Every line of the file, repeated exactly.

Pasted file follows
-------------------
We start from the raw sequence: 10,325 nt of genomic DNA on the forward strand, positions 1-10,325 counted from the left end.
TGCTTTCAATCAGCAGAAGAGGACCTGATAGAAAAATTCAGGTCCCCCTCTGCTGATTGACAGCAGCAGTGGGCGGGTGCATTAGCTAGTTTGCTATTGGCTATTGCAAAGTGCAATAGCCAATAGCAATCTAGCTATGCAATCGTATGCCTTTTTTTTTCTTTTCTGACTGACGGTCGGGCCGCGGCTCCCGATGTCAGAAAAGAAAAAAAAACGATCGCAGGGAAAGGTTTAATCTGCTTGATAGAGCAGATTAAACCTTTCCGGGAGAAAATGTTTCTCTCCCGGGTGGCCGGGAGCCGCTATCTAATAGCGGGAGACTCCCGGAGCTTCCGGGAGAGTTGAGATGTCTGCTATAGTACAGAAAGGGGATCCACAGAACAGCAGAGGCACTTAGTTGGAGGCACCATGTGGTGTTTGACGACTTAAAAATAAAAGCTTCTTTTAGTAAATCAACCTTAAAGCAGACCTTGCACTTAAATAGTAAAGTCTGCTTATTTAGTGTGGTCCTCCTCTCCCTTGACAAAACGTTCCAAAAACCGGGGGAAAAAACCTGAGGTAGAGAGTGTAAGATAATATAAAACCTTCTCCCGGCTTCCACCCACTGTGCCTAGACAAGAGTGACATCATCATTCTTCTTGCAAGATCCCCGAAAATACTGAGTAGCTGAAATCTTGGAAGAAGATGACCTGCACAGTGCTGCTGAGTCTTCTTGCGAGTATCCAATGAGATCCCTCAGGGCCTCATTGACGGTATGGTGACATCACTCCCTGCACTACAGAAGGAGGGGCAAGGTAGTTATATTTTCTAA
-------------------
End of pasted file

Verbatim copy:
We start from the raw sequence: 10,325 nt of genomic DNA on the forward strand, positions 1-10,325 counted from the left end.
TGCTTTCAATCAGCAGAAGAGGACCTGATAGAAAAATTCAGGTCCCCCTCTGCTGATTGACAGCAGCAGTGGGCGGGTGCATTAGCTAGTTTGCTATTGGCTATTGCAAAGTGCAATAGCCAATAGCAATCTAGCTATGCAATCGTATGCCTTTTTTTTTCTTTTCTGACTGACGGTCGGGCCGCGGCTCCCGATGTCAGAAAAGAAAAAAAAACGATCGCAGGGAAAGGTTTAATCTGCTTGATAGAGCAGATTAAACCTTTCCGGGAGAAAATGTTTCTCTCCCGGGTGGCCGGGAGCCGCTATCTAATAGCGGGAGACTCCCGGAGCTTCCGGGAGAGTTGAGATGTCTGCTATAGTACAGAAAGGGGATCCACAGAACAGCAGAGGCACTTAGTTGGAGGCACCATGTGGTGTTTGACGACTTAAAAATAAAAGCTTCTTTTAGTAAATCAACCTTAAAGCAGACCTTGCACTTAAATAGTAAAGTCTGCTTATTTAGTGTGGTCCTCCTCTCCCTTGACAAAACGTTCCAAAAACCGGGGGAAAAAACCTGAGGTAGAGAGTGTAAGATAATATAAAACCTTCTCCCGGCTTCCACCCACTGTGCCTAGACAAGAGTGACATCATCATTCTTCTTGCAAGATCCCCGAAAATACTGAGTAGCTGAAATCTTGGAAGAAGATGACCTGCACAGTGCTGCTGAGTCTTCTTGCGAGTATCCAATGAGATCCCTCAGGGCCTCATTGACGGTATGGTGACATCACTCCCTGCACTACAGAAGGAGGGGCAAGGTAGTTATATTTTCTAA